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Born at Shelton in Staffordshire-Educated at Cambridge, but leaves without taking a Degreo
--Becomes a Nonjuror Secretary to the Earl of Orrery and Tutor to his Son-Acquires the friendship of Southerne and Pope-Publishes his Poems-Assists Pope in the OdysseyHis Benevolence of Heart and Indolent Habits_Death and Burial at Easthampstead, Berks -Works and Character.
The brevity with which I am to write the account of ELIJAA Fenton is not the effect of indifference or negligence. I have sought intelligence among his relations in his native country, but have not obtained it.
He was born near Newcastle in Staffordshire,' of an ancient family, whose estate was very considerable; but he was the youngest of eleven children, and being therefore necessarily destined to some lucrative employment, was sent first to school and afterwards to Cambridge,' but, with many other wise and other virtuous men who at that time of discord and debate consulted conscience, whether well or ill informed, more than interest, he doubted the legality of the government, and, refusing to qualify himself for public employment by the oaths required, left the university without a degree ; but I never heard that the enthusiasm of opposition impelled him to separation from the church.
By this perverseness of integrity he was driven out a commoner of Nature, excluded from the regular modes of profit and prosperity, and reduced to pick up a livelihood uncertain and fortuitous; but it
He was born May 20, 1683, at Shelton, near Stoke in Stafford, and was the youngest of eleven children of John Fenton, an attorney-at-law, and one of the coroners for the county of Stafford. His father died in 1694; and his grave in the churchyard of Stoke-upon-Trent, bears a Latin inscription from the pen of his son. Old Shelton Hall, in which Fenton was born, was destroyed by fire 22nd May, 1853.
He was entered of Jesus College, and took a Bachelor's degree in 1704. In 1726 he removed to Trinity Hall. Nichols in his 'Select Poems,' vill. 296, says he was admitted a pensioner July 1, 1700.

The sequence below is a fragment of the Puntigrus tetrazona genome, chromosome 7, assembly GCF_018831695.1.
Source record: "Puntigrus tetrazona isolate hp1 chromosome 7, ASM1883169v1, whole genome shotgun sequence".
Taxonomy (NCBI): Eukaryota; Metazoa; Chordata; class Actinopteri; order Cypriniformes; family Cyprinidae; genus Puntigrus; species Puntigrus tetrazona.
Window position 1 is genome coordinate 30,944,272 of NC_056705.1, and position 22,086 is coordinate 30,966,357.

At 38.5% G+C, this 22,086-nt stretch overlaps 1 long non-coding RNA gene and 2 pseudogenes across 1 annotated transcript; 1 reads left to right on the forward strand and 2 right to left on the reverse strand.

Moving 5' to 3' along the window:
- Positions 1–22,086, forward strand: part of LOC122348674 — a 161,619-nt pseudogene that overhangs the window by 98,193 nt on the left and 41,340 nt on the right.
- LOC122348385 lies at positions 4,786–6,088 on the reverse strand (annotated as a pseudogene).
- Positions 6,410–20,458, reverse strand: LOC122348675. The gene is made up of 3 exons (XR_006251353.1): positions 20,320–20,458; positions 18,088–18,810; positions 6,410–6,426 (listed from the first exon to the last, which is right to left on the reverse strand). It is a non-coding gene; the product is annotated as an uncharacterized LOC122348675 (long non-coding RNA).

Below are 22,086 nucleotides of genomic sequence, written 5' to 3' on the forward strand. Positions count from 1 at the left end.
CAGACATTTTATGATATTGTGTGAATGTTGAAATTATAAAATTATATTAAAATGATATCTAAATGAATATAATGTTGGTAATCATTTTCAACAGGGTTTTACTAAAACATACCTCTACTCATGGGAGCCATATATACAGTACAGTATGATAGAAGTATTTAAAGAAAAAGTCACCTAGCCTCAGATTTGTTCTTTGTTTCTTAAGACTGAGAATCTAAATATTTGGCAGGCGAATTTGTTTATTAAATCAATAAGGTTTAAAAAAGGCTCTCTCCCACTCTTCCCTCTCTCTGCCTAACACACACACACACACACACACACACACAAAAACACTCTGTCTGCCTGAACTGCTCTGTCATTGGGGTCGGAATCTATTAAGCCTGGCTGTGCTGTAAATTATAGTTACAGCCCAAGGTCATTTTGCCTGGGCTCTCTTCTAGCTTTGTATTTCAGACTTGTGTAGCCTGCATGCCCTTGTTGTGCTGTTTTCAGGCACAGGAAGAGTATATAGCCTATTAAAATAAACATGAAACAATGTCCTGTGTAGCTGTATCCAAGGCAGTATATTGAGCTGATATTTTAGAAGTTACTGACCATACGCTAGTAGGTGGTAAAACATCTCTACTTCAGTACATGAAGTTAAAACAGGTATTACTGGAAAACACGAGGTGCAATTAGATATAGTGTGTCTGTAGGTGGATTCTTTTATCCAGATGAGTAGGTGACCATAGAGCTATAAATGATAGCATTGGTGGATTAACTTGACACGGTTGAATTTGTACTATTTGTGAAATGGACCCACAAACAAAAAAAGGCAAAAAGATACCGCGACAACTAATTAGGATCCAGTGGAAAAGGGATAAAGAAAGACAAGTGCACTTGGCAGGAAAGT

must be remembered that he kept his vame unsullied, and never suffered himself to be reduced, like too many of the same sect, to mean arts and dishonourable shifts. Whoever mentioned Fenton, mentioned him with honour.
The life that passes in penury must necessarily pass in obscurity. It is impossible to trace Fenton from year to year, or to discover what means he used for his support. He was a while secretary to Charles Earl of Orrery' in Flanders, and tutor to his young son,“ who afterwards mentioned him with great esteem and tenderness He was at one time assistant in the school of Mr. Bonwicke, in Surrey; and at another kept a school for himself at Sevenoaks, in Kent,' which he brought into reputation, but was persuaded to leave it (1710) by Mr. St. John, with promises of a more honourable employment.
His opinions, as he was a Nonjuror, seem not to have been remarkably rigid. He wrote with great zeal and affection the praises of Queen Anne,' and very willingly and liberally extolled the Duke of Marlborough, when he was (1707) at the height of his glory.
He expressed still more attention to Marlborough and his family by an elegiac Pastoral on the Marquis of Blandford,' which could be prompted only by respect or kindness, for neither the Duke nor Duchess desired the praise or liked the cost of patronage.
The elegance of his poetry entitled him to the company of the wits of his time, and the amiableness of his manners made him loved wherever he was known. Of his friendship to Southerne and Pope there are lasting monuments.